EU Still Pressuring Social Media Firms To Revamp User Terms

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The European Union has reiterated its demand for Google, Facebook, and Twitter to revise their respective proposals for user terms of service so that those terms comply with the regulatory framework on the Old Continent. The proposed user terms were submitted to EU authorities by the internet giants in March, though the regulators rejected the proposals at that time due to a lack of measures that guarantee those companies operate in line with consumer protection laws in Europe. Last month, through letters sent to the firms, the EU regulators gave the three companies until July 20 to introduce improvements to their proposed changes to terms of service and until September to implement those proposed changes, according to a new report. With the EU now increasing the pressure for those companies to take the necessary steps to uphold consumer protection policies in the region, updates on this case should follow shortly.

When the EU first asked Google, Facebook, and Twitter in March to amend their user terms, the regulators also threatened to impose penalties on those companies if they fail to comply, marking EU's growing dissatisfaction over how the U.S. social media giants operate. Industry watchers claim two of the companies have already submitted the revised terms while one of them has yet to complete its amended proposals. Authorities on the Old Continent primarily want the companies to change their proposals for the procedures on removing illegal content from their sites, as well as terms that limit the liability of those companies and the provisions that allow them to independently remove user content from their platforms.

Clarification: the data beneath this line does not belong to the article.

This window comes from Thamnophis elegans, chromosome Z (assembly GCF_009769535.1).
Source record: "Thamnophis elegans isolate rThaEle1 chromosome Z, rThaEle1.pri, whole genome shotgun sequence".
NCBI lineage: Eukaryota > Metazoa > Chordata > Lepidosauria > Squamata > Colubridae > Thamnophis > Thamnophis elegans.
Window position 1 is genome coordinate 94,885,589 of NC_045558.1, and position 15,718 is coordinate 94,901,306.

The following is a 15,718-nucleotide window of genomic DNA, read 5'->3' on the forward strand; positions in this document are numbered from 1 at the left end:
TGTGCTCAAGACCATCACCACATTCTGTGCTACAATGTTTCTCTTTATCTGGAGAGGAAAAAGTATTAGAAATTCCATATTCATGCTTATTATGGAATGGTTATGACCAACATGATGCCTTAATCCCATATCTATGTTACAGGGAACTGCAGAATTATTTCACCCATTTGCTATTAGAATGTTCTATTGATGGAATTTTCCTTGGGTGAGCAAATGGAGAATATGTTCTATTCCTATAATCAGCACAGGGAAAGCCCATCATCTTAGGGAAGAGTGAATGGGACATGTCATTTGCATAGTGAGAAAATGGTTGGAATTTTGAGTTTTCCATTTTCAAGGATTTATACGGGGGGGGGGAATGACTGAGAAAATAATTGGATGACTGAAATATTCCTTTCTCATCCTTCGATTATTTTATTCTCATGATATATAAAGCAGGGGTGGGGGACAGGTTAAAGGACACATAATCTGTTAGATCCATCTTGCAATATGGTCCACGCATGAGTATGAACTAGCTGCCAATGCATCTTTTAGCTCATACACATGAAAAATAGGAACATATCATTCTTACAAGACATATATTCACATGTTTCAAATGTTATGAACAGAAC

The latest development in the case marks just one of the many regulatory battles these companies are facing in the region. This March, the EU had charged Facebook with deliberately providing deceptive information related to its acquisition of instant messaging app WhatsApp in 2014. More recently, the EU said it was planning to take legal action to compel Facebook, Twitter and other social networking sites to sanction illegal content including hate speech, violent content, and fake news shared via their platforms, though the bloc has yet to provide an update on that particular matter.

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